Texas Aglianico: Just a Few Years Ago, Who’d a Thunk it? Time to Give It a Try!
Aglianico, (pronounced – Ah-lee-an-ee-ko) tis the name of a red grape variety that is at home in Southern Italy, and now in faraway Texas too. It’s believed to be derived from Ellenico, the Italian word for Greek. This gives a clue to the true origin of his Mediterranean grape variety. It was likely introduced to Italy by the Greeks who settled in Southern Italy more than two thousand years ago.
Aglianico is not as yet common name in the American wine lexicon as it’s been resting in bucolic obscurity in Campania and Basilicata, but with recent plantings in Texas, this may soon change.
In Italy, Aglianico makes full-bodied and rustically elegant wines with firm tannins and high acidity. Aglianico is made into both varietal wines and often found in blends. It sometimes plays a minor role in blends with the ubiquitous Sangiovese.
The Italian DOCs of Taurasi and Aglianico of Vulture [which would make a pretty good brand name in Texas] are where the best wines are produced. The combination of flavor, tannin and acid, even in warmer growing regions, indicates that Aglianico is suitable for emerging wine regions like Texas, having the capable of producing single varietal and blended wine that are food-friendly and also capable of long aging.
Texas viticultural consultant, Bobby Cox said, “This year’s harvest has been truly exceptional. But, I believe that one of the real stars of the 2010 vintage in the red grape category is going to be Aglianico. It’s nearly the middle of October and its been hanging on the vine for a long time now, just soaking up the sun on the Texas high plains. We harvested last weekend and the berries had 25 Brix with really good flavor and crisp acidity. The quality of the fruit is beyond superb, better than anyone’s expectations.”
Where can you find Texas produced Aglianico wine? The only place I know so far is at Duchman Family Winery in Dripping Springs, Texas. I had the opportunity to taste some from a limited release from their 2008 vintage, and it was exceptional. It the characteristics of other Mediterranean grape varieties that I’ve tasted, such as Nero d’Avola from Sicily and Mencia in Spain. It’s rustic and bold with tannins, but carried with crisp acidity that keeps it fresh on the palate and helps it meld with a wide variety of foods from grilled or sauced meats to light pasta dishes.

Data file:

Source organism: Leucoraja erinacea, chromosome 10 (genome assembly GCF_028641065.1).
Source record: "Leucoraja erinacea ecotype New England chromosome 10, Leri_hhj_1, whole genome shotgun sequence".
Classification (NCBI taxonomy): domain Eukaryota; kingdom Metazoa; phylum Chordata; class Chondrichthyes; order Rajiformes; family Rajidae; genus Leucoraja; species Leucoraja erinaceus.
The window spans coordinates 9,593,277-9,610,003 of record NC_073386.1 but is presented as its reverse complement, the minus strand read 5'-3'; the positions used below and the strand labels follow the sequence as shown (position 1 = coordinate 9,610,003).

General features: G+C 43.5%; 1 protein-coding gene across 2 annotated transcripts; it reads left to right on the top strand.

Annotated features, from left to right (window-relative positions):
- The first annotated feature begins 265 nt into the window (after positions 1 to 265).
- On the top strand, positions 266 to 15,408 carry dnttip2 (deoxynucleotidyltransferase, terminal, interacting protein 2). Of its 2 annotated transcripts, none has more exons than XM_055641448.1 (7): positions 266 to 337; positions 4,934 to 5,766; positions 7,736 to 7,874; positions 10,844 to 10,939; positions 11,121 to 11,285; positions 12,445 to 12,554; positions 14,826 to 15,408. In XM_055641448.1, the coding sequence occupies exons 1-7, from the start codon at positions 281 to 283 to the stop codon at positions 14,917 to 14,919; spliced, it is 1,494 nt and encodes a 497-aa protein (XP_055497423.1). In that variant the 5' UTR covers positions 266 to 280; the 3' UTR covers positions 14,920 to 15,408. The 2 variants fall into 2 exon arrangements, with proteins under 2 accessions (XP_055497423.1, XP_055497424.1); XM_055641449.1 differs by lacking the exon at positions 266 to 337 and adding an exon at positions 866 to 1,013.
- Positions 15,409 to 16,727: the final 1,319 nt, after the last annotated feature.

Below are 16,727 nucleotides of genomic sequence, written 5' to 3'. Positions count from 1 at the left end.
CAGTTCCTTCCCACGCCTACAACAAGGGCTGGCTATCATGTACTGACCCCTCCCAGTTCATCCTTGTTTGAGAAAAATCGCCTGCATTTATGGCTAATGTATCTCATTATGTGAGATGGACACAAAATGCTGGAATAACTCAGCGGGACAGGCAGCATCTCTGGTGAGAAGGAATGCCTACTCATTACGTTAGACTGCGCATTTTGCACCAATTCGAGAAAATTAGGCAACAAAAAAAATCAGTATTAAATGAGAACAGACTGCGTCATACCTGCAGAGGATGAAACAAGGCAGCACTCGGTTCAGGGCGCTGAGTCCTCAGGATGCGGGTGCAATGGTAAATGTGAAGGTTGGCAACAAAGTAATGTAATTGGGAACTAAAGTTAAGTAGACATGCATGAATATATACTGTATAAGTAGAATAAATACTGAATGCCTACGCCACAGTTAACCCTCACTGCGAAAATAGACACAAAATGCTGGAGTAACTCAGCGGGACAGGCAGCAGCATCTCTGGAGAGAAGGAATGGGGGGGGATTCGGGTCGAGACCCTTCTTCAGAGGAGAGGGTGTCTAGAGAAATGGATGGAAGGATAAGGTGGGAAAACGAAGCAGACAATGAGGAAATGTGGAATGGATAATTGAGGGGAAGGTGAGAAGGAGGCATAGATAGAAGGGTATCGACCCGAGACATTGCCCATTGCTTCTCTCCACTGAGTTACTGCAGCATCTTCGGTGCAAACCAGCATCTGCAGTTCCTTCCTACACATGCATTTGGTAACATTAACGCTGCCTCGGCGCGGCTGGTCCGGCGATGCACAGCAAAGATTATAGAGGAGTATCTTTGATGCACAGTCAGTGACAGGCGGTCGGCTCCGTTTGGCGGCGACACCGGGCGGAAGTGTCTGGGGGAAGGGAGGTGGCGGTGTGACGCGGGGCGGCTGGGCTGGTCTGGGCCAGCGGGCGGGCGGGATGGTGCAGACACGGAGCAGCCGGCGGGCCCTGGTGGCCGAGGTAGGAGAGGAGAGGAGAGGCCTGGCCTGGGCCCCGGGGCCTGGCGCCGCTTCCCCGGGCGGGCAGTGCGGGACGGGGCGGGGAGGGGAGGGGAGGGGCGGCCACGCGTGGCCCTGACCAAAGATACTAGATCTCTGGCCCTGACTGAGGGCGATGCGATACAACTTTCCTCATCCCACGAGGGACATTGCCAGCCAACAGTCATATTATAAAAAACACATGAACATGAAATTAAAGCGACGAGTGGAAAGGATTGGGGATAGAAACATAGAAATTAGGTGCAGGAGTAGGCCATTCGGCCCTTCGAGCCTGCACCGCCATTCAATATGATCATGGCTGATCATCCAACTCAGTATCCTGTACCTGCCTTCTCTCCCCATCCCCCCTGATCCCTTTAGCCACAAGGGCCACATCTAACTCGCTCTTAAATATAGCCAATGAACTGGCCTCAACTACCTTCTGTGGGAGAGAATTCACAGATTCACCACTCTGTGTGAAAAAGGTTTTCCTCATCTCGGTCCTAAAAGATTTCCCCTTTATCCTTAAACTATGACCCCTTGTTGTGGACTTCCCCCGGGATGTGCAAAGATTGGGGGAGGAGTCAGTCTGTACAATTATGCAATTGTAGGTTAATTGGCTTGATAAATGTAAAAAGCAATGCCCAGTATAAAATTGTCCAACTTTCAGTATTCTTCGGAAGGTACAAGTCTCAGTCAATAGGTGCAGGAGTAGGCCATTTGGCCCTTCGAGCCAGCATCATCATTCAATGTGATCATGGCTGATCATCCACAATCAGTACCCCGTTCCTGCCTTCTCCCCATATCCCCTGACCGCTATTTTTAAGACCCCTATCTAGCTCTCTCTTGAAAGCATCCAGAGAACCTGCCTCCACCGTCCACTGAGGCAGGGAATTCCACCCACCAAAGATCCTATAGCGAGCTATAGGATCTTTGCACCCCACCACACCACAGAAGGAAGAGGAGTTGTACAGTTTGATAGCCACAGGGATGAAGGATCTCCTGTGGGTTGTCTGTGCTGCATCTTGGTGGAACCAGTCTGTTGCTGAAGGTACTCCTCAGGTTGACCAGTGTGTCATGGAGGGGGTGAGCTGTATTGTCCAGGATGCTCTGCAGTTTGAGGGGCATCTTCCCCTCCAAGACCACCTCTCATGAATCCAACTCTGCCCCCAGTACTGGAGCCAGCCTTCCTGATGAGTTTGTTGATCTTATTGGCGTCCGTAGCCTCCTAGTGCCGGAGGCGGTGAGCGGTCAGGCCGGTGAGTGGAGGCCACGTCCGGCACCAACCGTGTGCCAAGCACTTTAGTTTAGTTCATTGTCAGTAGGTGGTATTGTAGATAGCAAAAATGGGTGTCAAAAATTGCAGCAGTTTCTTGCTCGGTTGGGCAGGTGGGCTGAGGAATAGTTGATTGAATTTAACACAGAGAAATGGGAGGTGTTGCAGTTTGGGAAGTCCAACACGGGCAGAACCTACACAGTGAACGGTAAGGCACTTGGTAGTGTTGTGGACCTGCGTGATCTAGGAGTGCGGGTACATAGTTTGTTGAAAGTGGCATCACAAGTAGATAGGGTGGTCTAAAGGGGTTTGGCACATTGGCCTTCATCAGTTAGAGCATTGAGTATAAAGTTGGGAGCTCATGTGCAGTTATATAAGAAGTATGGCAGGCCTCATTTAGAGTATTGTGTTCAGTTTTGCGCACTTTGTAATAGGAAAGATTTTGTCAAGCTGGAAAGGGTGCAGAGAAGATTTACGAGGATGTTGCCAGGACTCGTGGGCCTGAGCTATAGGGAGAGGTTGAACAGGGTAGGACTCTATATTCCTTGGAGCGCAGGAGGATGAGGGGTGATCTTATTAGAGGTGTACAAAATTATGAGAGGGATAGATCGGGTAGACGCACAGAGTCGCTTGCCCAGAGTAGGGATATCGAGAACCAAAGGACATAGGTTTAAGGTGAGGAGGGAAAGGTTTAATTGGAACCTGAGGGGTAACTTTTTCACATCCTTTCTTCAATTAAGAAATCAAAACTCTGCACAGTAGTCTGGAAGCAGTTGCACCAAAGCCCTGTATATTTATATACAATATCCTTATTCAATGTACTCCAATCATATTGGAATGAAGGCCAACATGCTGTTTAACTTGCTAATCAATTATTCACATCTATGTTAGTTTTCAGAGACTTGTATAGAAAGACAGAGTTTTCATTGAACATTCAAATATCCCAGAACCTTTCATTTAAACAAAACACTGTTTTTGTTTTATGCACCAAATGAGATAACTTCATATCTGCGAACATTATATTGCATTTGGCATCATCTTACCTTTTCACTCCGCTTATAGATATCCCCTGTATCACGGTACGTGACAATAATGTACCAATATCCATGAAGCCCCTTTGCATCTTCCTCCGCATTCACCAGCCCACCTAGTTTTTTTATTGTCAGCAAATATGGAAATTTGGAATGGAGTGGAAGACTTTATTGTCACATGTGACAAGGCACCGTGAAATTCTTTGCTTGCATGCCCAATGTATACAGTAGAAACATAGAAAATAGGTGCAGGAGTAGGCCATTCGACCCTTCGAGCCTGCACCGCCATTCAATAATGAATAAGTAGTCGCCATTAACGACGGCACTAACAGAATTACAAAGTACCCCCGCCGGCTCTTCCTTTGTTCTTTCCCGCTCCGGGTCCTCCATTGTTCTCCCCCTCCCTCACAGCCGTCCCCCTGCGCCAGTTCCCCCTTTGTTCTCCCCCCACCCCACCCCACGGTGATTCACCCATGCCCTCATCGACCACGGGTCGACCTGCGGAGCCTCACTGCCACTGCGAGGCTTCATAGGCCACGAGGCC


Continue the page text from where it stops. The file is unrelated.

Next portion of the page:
According to Bill Elsey, Director of Wine Sales at Duchman Family Winery said, “Aglianico has found a new home in the vineyards of the Texas high plains and Texas Hill Country AVA’s. Basking in the long and intense summer sun, our Aglianico is a red wine that offers notes of dried red fruits, spices, and a slight touch of oak.”
Bill added, “I tasted the 2009 yesterday with Stan Duchman and Winemaker Dave Reilly and it’s showing great promise. I have to admit, the 2010 fruit looks great. Across the board, from Aglianico, Nero D’avola, Mourvedre, and Tempranillo, all of the fruit we received was great. 2010 is going to be a great vintage for Texas.”
My bet is that Aglianico will be following in the footsteps of Dolcetto as another Italian grape variety that will do well in Texas. Recall that Duchman’s 2008 Texas Dolcetto captured at Double Gold Medal at the San Francisco International wine competition (https://vintagetexas.com/?p=1844). That’s a credible performance and it says that Italian varietals grown in Texas can stand up against the best on the world stage.
No doubt, we will be hearing more about Texas Aglianico, too. Give it a try, as soon as you can.
— — — — —
Also, it’s Regional Wine Week (www.drinklocalwine.com)! Try some wine made in a winery near you.